There are outstanding officials out there. A couple of years ago the City/Suburban Hoops Report did a "Best Of" issue in its publication, which included every category imaginable in high school basketball. The lengthy list included "Best official." When the project and research began, the Hoops Report didn't believe there would be a consensus on one official. There are too many out there and too many individual perceptions. The thought was the category "Best official" would have to be scratched. But as the survey and research went on, it became abundantly clear there was a run-away winner.
Fred Allman, a respected official who has worked eight supersectional games and three Elite Eights, was the clear winner. And the Hoops Report can't help but think back to the reasoning many of those coaches gave for putting Allman at the top.
Sure, he obviously calls a good game. But the consensus of the high school coaches surveyed was that he handled and communicated with individual players and coaches far superior than his peers. Coaches noted how he is fair, consistent and comes to the floor without an ego. He takes responsibility and understands the game is way more important than himself. There are plenty of other officials that bring the same intangibles and credibility to the floor -- official Kevin Grayer is another example of an official who just gets it when watching him work a game -- but Allman is the poster-child due to the survey the Hoops Report put out.
Allman and several other standout officials represent the best at what they do and are widely respected. In fact, you have to feel bad for the good ones in the profession as the bad apples are beginning to truly contaminate the whole bunch. But the Hoops Report has seen more "shows" put on by officials and unwarranted technical fouls called this season than it can ever remember. There has been one example after another where I have shook my head at how officials have handled situations with players, coaches and even fans. And added stories told to me by coaches--coaches who weren't the ones victimized or targeted but were there--add fuel to the Hoops Report's officiating fire.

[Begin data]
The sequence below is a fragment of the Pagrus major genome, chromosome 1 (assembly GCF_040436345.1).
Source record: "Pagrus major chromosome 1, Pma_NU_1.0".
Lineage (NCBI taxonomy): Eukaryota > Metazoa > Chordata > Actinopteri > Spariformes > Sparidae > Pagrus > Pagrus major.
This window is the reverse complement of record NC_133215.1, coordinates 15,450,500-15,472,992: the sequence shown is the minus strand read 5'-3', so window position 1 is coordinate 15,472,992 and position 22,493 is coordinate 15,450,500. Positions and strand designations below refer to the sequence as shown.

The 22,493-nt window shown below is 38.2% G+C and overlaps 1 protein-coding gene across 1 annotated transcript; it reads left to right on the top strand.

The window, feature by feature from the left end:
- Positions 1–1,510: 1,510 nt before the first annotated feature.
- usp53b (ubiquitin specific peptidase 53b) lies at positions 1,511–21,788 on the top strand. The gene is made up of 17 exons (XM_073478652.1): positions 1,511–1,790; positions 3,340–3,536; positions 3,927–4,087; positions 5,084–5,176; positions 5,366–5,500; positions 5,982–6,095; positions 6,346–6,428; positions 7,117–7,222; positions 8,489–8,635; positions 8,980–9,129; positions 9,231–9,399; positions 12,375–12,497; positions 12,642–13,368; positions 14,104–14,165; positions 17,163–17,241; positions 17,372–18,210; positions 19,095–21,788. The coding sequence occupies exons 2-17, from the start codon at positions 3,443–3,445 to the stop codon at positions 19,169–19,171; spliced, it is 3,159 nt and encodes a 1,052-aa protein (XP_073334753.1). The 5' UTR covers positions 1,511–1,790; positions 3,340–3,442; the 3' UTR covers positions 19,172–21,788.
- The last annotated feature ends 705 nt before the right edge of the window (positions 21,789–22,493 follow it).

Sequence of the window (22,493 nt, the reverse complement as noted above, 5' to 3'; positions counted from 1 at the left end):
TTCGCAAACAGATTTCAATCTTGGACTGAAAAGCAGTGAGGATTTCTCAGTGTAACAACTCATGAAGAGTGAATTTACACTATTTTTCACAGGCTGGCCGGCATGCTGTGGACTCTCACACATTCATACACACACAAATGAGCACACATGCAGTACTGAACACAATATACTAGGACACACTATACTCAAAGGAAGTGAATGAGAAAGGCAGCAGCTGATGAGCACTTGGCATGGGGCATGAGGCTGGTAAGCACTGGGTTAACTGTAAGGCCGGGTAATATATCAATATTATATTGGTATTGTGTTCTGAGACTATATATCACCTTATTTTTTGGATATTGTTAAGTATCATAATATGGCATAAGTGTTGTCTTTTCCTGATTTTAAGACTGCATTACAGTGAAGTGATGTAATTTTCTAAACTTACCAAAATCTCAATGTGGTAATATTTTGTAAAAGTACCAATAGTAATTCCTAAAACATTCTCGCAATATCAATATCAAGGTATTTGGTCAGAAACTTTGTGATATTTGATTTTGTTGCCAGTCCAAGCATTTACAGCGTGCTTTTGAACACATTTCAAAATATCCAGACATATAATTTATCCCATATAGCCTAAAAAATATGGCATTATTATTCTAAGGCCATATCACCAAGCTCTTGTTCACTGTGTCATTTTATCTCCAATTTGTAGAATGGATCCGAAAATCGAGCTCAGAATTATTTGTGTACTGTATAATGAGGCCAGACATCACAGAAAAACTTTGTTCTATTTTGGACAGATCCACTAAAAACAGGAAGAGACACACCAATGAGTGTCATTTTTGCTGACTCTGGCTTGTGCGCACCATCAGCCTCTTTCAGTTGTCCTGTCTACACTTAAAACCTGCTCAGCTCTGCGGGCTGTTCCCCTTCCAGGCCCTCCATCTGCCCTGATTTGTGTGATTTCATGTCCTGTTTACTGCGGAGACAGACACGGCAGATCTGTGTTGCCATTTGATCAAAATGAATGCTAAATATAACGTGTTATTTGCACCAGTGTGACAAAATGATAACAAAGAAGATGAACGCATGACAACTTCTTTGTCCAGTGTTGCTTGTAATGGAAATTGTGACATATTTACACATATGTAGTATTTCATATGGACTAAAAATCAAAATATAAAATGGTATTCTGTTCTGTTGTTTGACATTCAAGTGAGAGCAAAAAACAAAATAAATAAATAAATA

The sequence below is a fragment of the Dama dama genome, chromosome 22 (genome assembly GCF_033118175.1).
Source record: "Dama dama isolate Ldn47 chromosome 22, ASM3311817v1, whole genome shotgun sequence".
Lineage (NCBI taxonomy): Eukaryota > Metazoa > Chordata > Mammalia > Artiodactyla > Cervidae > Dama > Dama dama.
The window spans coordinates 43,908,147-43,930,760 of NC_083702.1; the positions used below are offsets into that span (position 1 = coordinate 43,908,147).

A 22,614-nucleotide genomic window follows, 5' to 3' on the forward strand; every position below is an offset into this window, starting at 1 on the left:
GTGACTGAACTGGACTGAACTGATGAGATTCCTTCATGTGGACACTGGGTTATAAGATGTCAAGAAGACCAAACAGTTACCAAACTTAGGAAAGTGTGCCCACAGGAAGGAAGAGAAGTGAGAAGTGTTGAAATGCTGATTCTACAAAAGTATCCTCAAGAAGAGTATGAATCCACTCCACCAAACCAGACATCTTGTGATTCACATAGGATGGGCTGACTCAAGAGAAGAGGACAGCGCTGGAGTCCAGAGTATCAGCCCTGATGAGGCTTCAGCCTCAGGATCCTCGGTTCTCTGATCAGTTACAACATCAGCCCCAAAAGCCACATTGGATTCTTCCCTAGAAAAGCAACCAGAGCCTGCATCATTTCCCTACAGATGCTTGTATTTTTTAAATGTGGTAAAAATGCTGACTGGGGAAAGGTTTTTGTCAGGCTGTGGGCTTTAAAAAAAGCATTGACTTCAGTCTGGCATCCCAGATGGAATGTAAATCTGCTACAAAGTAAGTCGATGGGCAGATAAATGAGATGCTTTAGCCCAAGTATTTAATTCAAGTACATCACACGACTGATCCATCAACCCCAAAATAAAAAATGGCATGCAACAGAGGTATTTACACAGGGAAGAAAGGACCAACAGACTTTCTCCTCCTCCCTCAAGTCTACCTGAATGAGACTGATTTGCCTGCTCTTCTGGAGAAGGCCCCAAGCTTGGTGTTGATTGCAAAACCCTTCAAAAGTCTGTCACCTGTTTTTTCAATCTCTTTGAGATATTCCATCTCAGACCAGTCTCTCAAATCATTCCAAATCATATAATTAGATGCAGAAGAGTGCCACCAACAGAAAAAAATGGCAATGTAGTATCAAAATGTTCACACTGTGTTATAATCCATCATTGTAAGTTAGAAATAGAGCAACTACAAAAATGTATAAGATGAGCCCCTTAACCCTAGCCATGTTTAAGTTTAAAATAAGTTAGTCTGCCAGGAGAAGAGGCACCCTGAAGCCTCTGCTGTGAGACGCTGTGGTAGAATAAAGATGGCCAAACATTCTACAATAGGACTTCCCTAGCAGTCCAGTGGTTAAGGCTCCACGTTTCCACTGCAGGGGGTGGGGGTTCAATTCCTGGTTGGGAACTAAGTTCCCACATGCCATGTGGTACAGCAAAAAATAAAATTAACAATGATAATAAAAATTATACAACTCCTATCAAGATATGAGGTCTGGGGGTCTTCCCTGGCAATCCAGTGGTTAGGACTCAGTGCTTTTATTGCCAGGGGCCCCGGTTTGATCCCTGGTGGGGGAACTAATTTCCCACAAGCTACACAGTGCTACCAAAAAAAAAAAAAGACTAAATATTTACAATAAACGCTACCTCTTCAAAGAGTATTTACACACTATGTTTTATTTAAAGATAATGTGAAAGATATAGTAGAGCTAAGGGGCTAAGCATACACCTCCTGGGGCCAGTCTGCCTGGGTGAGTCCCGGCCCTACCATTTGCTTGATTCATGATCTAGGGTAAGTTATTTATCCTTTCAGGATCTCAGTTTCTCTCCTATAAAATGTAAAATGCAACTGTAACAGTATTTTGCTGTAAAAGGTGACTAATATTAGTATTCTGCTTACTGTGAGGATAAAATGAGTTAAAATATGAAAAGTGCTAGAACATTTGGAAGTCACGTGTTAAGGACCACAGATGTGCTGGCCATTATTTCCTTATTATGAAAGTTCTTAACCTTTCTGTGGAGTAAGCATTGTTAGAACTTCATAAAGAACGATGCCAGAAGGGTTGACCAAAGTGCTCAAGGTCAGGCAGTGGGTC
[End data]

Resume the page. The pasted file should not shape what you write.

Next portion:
Once again, players can be very disrespectful, coaches can get out of hand and fans can be idiots. Anyone who has seen enough games realizes this. But while players can get Ts, coaches can be forced to sit on the bench, fans can be tossed out of a gym and games can be impacted because of it all, there are really no repercussions for the outlandish behavior and attitudes (again, not bad calls) of officials.
For starters, we need them. Badly. There is an absolute demand for them due to a shortage of officials, especially good ones, statewide. Second, there aren't any TV cameras (usually), HDTV, replays, ESPN and national TV games showing their costly mistakes or behavior in a gym on a Friday night. And third, for some ridiculous reason the IHSA has a rule in place where officials can only work the State Finals in Peoria three times. Once an official has reached his magic mark of three, he is no longer allowed to officiate on the state's biggest stage.
Huh? The best at what they do can't do it anymore because they've done it too many times? An official like Allman, who was a run-away winner in a survey of 150-plus coaches naming the best official in the state, will never do a state tournament game in Peoria again due to having done three already.
There are many issues surrounding the state of high school basketball officiating. A shortage, lack of pay, not allowing the best to do the biggest games, just being plain bad, etc. But the escalating concern of arrogance, ego, confrontation and the desire to be the show is just simply a change in attitude.